COVID-19: From Trump’s ‘flattened’ curve to China’s paper suppression

Here's a roundup of global developments

United States remains the worst affected with 5,82,468 COVID-19 cases followed by Spain, Italy, France and Germany | iStock

The number of novel coronavirus cases crossed more than 1.9 million claiming at least 1,19,686 lives across the world on Tuesday (April 14). United States remains the worst affected with 5,82,468 COVID-19 cases followed by Spain, Italy, France and Germany.

Here’s a roundup of global developments

United states of America (USA)

Extension of H-1B Visa: In a  major development, the US government has decided to allow applications by H-1B visa holders for an extended stay in the country. This comes as a big relief for thousands of stranded Indian professionals amid the COVID-19 lockdown

H-1B Visa allows US companies to employ foreign workers in specialty occupations that require theoretical or technical expertise. The US Department of Homeland Security (DHS)  said that there are immigration-related challenges as a direct result of the coronavirus pandemic. The moves comes when countries across the world have closed their borders and all international passenger flights have been suspended globally.


Flattening curve: On Tuesday, US President Donald Trump during a White House press conference said the new infections in the country remained flat and that the “aggressive” strategy to fight the deadly virus was working. He also said America is making critical progress as hospitalisations in hotspots are slowing down.

On Monday, around 1334 died in the US  and 24,895 new cases were reported.

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Back to work: Reports suggest that an estimated number of 300,000 people went back to work on Monday (April 13).  Spanish Health Minister has confirmed that the coronavirus outbreak in the country has ‘passed its peak’.

According to health ministry, the number of new infections rose by 1.8 per cent to 172,541 case, the smallest rise since the country imposed a nationwide lockdown on March 14.


Extension of lockdown: French President Emmanuel Macron announced the extension of lockdown till May 11. France has been under lockdown since March 17. Macron said he sees “hopeful signs” as the spreading of the virus in the country appears to be recovering.

Except for schools, restaurants, cafes, hotels, cinemas, museums and concert halls will remain closed after May 11. No huge gatherings will be allowed until mid-July, he added.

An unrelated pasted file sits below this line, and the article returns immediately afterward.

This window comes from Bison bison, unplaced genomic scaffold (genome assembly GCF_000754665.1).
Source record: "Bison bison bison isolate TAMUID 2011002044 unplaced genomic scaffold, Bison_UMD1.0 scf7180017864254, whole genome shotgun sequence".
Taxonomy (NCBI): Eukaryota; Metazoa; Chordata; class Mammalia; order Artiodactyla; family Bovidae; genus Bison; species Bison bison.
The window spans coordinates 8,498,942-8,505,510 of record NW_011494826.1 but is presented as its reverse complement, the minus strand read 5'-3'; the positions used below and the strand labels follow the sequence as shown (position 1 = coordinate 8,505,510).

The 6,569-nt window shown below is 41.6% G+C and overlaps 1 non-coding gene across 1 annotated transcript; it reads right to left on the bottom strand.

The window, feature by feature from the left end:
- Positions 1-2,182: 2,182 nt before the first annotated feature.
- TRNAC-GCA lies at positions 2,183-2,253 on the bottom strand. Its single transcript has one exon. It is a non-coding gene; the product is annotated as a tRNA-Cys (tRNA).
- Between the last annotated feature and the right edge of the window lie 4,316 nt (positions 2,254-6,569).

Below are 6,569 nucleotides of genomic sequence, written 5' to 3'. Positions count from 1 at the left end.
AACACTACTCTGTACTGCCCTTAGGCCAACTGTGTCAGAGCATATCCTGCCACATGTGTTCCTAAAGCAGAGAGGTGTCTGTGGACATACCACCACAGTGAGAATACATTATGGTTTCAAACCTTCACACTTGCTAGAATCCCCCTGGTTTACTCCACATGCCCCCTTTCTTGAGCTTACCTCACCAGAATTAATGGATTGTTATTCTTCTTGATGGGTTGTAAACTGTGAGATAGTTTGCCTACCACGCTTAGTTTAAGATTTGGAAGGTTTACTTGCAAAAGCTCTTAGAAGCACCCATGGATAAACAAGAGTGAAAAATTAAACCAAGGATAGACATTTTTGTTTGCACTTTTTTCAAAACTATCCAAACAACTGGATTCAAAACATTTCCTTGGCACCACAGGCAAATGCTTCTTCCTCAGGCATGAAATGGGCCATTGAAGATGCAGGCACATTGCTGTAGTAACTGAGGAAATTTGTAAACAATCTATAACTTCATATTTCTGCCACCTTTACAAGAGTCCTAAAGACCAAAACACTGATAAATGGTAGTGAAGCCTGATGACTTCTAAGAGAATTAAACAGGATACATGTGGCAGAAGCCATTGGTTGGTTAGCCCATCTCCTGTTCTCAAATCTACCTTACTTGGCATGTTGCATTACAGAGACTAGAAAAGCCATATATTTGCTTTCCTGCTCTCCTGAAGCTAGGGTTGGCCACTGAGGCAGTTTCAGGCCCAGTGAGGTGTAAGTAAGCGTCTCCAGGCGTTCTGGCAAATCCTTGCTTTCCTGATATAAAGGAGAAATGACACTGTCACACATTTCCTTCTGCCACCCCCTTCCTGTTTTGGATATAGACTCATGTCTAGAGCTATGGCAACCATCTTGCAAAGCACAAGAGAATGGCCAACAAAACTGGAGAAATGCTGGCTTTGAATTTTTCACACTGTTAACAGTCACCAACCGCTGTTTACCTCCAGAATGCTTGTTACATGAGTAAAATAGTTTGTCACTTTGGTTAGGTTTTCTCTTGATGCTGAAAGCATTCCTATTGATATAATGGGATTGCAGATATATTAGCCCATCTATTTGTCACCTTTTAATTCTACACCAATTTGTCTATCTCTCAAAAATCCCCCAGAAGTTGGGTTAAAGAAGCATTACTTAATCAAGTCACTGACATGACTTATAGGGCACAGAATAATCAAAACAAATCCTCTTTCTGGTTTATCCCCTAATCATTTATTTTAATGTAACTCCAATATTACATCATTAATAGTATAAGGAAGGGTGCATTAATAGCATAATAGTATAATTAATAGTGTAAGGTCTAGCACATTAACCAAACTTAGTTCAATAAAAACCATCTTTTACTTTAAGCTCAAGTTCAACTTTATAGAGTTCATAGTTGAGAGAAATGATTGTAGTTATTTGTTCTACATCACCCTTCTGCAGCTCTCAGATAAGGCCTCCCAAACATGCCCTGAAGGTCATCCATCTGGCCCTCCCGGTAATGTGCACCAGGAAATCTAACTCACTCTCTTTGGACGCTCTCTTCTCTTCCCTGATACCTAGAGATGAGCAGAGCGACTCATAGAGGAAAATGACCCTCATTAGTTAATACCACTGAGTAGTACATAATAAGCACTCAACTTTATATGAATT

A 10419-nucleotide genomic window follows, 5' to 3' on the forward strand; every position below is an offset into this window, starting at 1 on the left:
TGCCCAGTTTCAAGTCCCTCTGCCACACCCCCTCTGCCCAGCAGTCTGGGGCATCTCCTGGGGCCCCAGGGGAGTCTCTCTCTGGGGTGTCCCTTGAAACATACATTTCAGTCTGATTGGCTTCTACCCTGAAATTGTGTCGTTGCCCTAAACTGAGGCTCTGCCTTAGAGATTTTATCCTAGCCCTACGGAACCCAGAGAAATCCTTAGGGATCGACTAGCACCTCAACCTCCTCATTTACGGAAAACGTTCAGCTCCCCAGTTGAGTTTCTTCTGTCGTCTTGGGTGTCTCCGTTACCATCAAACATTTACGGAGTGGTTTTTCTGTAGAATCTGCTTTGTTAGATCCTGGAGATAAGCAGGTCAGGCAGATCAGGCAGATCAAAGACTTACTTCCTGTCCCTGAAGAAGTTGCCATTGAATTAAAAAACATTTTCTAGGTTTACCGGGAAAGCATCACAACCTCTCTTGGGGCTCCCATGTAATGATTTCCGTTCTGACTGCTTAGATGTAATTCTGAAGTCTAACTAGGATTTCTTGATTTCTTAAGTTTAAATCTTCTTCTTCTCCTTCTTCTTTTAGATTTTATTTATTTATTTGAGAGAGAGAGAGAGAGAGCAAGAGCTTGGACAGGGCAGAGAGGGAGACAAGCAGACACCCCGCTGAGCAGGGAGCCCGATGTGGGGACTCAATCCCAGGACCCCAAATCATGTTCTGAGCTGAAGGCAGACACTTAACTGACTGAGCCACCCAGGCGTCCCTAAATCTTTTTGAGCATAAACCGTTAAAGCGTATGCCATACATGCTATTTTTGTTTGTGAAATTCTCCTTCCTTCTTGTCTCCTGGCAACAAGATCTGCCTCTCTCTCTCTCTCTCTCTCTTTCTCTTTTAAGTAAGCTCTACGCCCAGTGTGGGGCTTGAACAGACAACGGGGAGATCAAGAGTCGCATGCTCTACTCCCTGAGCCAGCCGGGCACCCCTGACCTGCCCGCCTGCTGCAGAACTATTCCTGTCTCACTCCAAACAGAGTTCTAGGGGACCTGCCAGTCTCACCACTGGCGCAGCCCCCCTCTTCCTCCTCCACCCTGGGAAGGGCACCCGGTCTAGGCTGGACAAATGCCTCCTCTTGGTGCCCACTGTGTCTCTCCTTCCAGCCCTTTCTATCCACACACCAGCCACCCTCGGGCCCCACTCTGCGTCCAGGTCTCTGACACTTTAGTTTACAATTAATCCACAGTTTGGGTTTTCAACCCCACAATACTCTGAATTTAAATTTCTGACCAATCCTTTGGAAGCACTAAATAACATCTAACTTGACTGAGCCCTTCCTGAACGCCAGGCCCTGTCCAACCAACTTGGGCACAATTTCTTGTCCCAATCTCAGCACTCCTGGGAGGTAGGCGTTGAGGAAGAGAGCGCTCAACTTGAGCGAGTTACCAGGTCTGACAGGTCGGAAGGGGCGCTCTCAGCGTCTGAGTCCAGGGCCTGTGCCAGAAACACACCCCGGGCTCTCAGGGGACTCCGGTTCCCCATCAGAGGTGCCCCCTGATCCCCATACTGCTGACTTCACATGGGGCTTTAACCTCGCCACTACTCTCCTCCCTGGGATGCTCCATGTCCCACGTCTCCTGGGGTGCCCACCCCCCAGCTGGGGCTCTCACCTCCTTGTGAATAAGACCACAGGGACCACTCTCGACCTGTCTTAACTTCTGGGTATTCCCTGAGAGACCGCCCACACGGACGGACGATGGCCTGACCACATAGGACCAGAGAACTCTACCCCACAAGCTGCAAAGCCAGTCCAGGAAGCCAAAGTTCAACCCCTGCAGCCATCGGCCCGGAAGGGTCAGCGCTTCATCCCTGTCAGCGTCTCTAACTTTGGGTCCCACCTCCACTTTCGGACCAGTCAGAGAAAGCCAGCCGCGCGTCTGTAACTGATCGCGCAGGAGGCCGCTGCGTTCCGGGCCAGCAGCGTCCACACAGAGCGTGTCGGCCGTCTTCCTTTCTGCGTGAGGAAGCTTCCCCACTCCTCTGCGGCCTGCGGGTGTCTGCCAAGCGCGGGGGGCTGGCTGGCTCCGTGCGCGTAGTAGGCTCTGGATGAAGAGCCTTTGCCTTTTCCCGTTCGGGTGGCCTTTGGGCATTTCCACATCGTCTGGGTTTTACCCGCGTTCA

Blocking research papers: China has blocked the publication of research papers related to COVID-19 pandemic. As reported by the CNN, it is a coordinated effort from the Chinese government to paint it as if the outbreak did not originate in China.


Deaths drop below 100:  On Tuesday,the number of lives lost in Iran due to the novel coronavirus dropped to double figures for the first time in one month. Health ministry spokesman Kianoush Jahanpour said 98 deaths from the COVID-19 disease were recorded in the past 24 hours, bringing the overall toll to 4,683.

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United Kingdom (UK)

Death toll could be 15% higher than shown: Britain’s COVID-19 death toll could be 15% higher than the daily statistics have indicated so far, showed a recent data Puoblished on Tuesday. The Office for National Statistics said 6,235 people in England and Wales had died by April 3 with mentions of COVID-19 on their death certificates. This is 15 per cent higher than the National Health Service (NHS) numbers as they include all mentions of COVID-19 on the death certificate, including suspected COVID-19, as well as deaths in the community.


lockdown guidelines: With some European countries starting to reopen their economies, the World Health Organization (WHO) urged caution over moves to lift some lockdown conditions. The oraganisation chief Tedros Adhanom Ghebreyesus said much was still unknown about the behaviour of the virus and that focus should be on testing and isolating suspected patients.